Despite all, every performer attracts the viewer’s attention through some specific trait characteristic of him/her only. I do not talk here about the performer presenting a “part of self,” which is not flesh, as Ovid would say, which is a maxim for actors in porno movies, or placing the viewer in a “third” position, also characteristic of porno movies, in which the male viewer does not identify with the male actor but, as Žižek concluded, with the position of pure gaze observing the woman who fully surrenders to pleasure. The point is not to show to the viewer the “real” pleasure attained through, say, masturbation (as in Would And Would Not), or to uncover “that” which resides beyond pleasure and takes us to supra-pleasure, to the supra-sensual and transcendental. The point is in what can be named an attempt at occupying a non-space, in want of a better definition. The occupation of a non-space is a battle for space, but it does not involve the process of placing oneself into a space, inserting oneself into a space. It is an operation that makes incision in the body, the carrying out of a “pure incision that separates the thing from itself.” The consequence of the incision is not the disappearance or destruction, but what Badiou named subtraction. We can only perceive ourselves as “we” through a minimal difference with regard to ourselves and to others, either as performers or viewers of Via Negativa. Or to borrow from Lacan, who recapitulated Freud on an occasion, we become “/…/ a mouth kissing itself.” The principle is both Aristotelian and Brechtian, and in some respect Artaudian, while tallying with Pfaller’s theory of inter-passivity characteristic of virtual reality.
The Call of the Real
Let us conclude with the beginning. We are attracted to Jablanovec’s performances by the real. In an isolated theatrical space we experience a minimal shift from “life” into which we release desires in a manner of an animal released from the cage. Eroticism is not an effect but a prerequisite for the entry into our own negative. All virtues we assume we posses are left outside the theatre, and we arm ourselves with suspicion. We do not want to participate because we know that the play will take place without us just the same, but we still place ourselves at disposal, including that which is the most intimate and the most valuable: good name, clothes, sexual organs. Sometimes, halfway through the performance, we begin to believe that what we see is real, but this sensation is subdued by its opposite counterpart: all is delusion. We wish for more truth, more minimal shifts, more effects of the real, and that precisely in order to perceive a new real within the delusion, and to feel, let’s be straightforward, the weight of our back pressing against the seat, because at that moment that is the only proof that we are. We are attracted to Jablanovec’s performances by the fear that in the brutality of the real we shall perceive our reverse side, but as an illusion only. Nothing human is alien to us, but still, there is nothing more lonely than the humanity of another laying bare in front of us. We know that despite light and closeness we can isolate ourselves within our own wish, our own dark horror that dissolves our responsibility for it before making a decision. The open text of Jablanovec’s performances is in fact a test of our readiness to accept ourselves, subtract from ourselves and then go on. Nothing fateful, the real thing, but worthy of trying.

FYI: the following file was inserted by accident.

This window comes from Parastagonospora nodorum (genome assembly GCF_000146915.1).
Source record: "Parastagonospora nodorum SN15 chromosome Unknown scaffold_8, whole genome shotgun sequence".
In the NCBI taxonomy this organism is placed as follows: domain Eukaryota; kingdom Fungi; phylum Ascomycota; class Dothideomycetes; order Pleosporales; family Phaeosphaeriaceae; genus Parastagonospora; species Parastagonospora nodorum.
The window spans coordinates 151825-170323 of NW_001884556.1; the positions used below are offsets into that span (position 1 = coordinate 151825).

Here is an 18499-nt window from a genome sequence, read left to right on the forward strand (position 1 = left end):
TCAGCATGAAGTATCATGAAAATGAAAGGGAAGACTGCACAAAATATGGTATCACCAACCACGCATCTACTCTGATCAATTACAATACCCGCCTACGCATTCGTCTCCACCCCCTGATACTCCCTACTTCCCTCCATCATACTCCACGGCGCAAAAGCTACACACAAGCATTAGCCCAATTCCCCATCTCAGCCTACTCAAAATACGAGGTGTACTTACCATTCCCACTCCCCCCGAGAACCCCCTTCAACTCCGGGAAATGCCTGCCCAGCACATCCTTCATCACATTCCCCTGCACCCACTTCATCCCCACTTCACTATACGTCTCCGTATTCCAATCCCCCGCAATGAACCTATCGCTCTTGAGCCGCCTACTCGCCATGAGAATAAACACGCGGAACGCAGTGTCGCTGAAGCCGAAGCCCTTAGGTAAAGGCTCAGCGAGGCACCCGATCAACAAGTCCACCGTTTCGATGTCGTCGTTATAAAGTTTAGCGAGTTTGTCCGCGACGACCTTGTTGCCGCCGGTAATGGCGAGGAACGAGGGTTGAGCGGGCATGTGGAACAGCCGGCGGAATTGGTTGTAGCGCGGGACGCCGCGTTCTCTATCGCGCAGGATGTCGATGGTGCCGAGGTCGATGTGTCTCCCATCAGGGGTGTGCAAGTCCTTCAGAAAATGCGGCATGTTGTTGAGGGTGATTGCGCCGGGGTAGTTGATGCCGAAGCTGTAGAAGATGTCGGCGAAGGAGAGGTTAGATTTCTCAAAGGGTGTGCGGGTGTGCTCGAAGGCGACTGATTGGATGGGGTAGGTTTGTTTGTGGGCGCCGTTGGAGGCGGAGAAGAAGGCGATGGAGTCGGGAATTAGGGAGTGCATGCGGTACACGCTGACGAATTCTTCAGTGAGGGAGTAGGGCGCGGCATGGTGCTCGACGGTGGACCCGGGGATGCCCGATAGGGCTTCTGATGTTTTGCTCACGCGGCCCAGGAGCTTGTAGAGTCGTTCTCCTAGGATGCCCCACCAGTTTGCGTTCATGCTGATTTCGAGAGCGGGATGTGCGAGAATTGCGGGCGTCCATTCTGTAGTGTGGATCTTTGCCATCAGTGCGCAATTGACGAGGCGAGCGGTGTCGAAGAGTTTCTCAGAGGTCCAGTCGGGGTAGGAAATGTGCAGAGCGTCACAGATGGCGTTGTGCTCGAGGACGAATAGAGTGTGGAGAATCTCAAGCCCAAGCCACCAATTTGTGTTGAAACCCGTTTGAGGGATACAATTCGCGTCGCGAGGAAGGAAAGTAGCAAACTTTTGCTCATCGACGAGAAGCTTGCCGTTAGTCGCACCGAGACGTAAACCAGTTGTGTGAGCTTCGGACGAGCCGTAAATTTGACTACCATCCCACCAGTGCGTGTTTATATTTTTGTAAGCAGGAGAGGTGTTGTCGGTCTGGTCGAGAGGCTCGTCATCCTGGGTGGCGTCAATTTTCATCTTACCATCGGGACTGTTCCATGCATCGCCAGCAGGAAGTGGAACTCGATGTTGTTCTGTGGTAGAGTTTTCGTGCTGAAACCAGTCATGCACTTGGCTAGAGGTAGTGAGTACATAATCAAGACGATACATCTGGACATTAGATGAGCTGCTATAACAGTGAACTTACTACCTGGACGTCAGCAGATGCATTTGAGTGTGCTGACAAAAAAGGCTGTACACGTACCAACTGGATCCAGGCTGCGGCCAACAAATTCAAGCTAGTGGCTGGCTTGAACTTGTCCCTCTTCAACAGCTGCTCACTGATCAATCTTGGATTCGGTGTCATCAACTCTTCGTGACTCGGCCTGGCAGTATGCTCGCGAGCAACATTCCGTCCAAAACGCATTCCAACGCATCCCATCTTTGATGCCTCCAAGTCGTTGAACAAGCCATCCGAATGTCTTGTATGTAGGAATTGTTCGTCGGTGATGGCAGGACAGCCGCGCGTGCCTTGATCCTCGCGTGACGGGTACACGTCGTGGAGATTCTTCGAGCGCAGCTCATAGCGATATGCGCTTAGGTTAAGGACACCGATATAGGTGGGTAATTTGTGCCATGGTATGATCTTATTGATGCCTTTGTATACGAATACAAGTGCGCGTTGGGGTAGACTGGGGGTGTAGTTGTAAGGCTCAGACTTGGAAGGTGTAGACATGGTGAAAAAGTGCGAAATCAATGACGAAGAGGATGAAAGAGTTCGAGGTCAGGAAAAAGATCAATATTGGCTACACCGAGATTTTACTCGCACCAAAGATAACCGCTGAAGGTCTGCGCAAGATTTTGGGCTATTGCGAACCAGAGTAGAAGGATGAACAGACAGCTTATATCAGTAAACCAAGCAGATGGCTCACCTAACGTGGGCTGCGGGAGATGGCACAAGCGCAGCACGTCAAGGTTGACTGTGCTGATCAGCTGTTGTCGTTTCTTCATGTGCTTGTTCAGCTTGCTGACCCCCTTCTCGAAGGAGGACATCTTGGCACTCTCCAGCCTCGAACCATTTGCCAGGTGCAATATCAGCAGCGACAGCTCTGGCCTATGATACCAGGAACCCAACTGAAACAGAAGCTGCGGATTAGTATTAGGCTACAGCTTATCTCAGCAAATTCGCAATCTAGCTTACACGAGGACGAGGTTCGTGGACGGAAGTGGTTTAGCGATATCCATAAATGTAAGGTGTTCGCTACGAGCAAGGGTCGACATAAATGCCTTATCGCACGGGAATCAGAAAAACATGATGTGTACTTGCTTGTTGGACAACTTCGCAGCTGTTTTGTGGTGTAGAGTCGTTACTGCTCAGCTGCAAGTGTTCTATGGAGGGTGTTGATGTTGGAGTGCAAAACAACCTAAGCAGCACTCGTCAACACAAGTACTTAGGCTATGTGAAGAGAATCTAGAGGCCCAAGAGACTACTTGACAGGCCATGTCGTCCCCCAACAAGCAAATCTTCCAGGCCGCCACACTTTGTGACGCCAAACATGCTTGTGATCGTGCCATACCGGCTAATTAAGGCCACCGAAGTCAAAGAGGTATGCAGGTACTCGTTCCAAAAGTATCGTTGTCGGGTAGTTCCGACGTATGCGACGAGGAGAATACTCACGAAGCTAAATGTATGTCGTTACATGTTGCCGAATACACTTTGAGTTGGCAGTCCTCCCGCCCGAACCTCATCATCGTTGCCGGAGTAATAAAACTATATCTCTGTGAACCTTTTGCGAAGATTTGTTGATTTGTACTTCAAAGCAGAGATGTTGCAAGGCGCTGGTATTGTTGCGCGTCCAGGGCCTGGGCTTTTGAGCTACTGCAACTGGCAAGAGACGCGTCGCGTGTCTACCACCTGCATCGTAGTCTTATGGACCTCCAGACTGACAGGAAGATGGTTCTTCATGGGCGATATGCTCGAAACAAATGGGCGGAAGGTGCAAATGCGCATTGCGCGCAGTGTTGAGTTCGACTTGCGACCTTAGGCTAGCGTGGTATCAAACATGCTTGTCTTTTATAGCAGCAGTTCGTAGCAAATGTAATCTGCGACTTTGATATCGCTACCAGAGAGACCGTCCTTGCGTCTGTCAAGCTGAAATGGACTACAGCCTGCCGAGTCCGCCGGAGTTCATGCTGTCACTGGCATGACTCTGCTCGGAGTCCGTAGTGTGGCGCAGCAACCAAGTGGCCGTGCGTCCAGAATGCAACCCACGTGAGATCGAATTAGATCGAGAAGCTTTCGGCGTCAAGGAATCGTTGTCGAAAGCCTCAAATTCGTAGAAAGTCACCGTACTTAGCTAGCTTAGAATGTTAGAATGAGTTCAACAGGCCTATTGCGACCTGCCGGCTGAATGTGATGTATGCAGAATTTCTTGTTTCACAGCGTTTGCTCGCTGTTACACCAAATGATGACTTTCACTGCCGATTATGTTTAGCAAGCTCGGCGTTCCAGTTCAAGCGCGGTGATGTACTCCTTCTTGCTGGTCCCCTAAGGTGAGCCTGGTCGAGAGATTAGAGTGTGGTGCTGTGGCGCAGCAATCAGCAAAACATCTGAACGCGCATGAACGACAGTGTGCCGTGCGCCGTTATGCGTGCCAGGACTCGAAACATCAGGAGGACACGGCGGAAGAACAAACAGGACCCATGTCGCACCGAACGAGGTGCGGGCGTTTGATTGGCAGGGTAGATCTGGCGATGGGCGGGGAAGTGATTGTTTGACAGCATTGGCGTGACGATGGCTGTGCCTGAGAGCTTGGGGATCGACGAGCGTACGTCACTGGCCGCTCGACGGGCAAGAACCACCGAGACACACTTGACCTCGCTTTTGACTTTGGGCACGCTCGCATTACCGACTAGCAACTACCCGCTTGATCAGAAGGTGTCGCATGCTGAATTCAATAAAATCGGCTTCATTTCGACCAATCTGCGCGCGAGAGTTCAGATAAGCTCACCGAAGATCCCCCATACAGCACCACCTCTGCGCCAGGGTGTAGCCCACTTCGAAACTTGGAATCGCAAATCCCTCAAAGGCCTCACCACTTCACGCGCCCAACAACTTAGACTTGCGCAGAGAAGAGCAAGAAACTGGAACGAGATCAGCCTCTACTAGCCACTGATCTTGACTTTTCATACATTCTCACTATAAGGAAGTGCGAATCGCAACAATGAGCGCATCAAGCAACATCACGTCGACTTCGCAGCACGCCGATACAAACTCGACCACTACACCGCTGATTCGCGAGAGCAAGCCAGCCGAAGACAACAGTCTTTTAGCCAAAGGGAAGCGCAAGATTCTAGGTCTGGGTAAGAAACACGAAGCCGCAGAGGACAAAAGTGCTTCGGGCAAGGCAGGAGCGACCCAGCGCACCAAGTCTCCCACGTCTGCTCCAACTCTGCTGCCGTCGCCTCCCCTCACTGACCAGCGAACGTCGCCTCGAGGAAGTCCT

Real/appearance – The role of appearance is to reveal the brutality of the real, whereby there is no any formal criterion that would enable us to distinguish the real from appearance, save for nothingness.
Deterritorialization – In Via Negativa, attention is redirected from the macrocosm, or from space, to the microcosm, or the body.
Non-space – The decision to put on the stage the “fundamental human traits,” or the very foundation of humanity, causes a paradoxical shift of the performance into a non-space, or even to the very border of humanity.
Surface – The notion of surface, despite the focus being on the body, excludes tactility but constitutes the viewer as a voyeur.
Linearity – The structure of Via Negativa is only seemingly “primitive” and linear; the assemblage of scenes is a fundamental condition for appearance to function.
Intimacy – Intimacy is expressed through the attempt to conquer a non-space, which is in essence the battle for space. However, this is not the process of securing place, or intrusion into space, but the operation of incision in the body, acting out of a “pure cut that differentiates a thing from itself.”
* 1 Jerzy Grotowski, Revno gledališče, Knjižnica MGL, Ljubljana 1973, str. 15.
* 2 Anton Grabner-Haider in Jože Krašovec, Biblični leksikon,, Mohorjeva družba, Celje 1984, str. 646.
* 3 Prvi iz serije je tekst “Paradigme presežnega gledališča: De Brea, Janežič, Lorenci«, Maska, št. 1-2 (96-97), letnik XXI/2006, str. 5-11, drugi pa Užitek v prehodu, Matjaž Pograjc, tekst za zbornik SMG, še v pripravi.
* 4 Alain Badiou, Dvajseto stoletje, Analecta, Ljubljana 2005, str. 66. Vsi nadaljnji navedki so iz poglavja 5. Strast do realnega in montaža dozdevka.
* 5 Slavoj Žižek, Kako biti nihče, Društvo za teoretsko psihoanalizo, Ljubljana 2005, str. 10.
* 6 Boris Groys, »Opazovalec sam na sebi«, Maska, št. 3-4 (86-87), letnik XIX/2004, str. 52-56.
* 7 Patrice Pavis, Gledališki slovar, Knjižnica MGL, Ljubljana 1997, str. 282.
* 8 Patrice Pavis, L’Analyse des spectacles, Nathan, Paris 1996, str. 92.
* 9 Keir Elam, The Semiotics of Theatre and Drama, Routledge, London in New York 2002, str. 76.
* 10 Jean-Marie Schaeffer, Zašto fikcija? Svetovi, Novi Sad 2001, str. 284.
* 11 Richard Schechner, Between Theatre and Anthropology, University of Pennsylvania Press, Philadelphia 1985, str. 123.
* 12 Dominique Laporte, Zgodovina dreka, Študentska založba, Ljubljano 2004, str. 115-123.
* 13 Peter Klepec, »K Agambenovi profanaciji pornografije«, Problemi, št. 1-2, let. XLIV/2006, str. 179.
* 14 Prav tam, str. 1974.
* 15 Alenka Zupančič, »Realno v igri«, Problemi, št. 1 – 2, let. XLIV /2006, str. 92.
Sodobne scenske umetnosti. Edited by Bojana Kunst and Petra Pogorevc. Ljubljana: Maska, 2006 (Zbirka Transformacije, 20).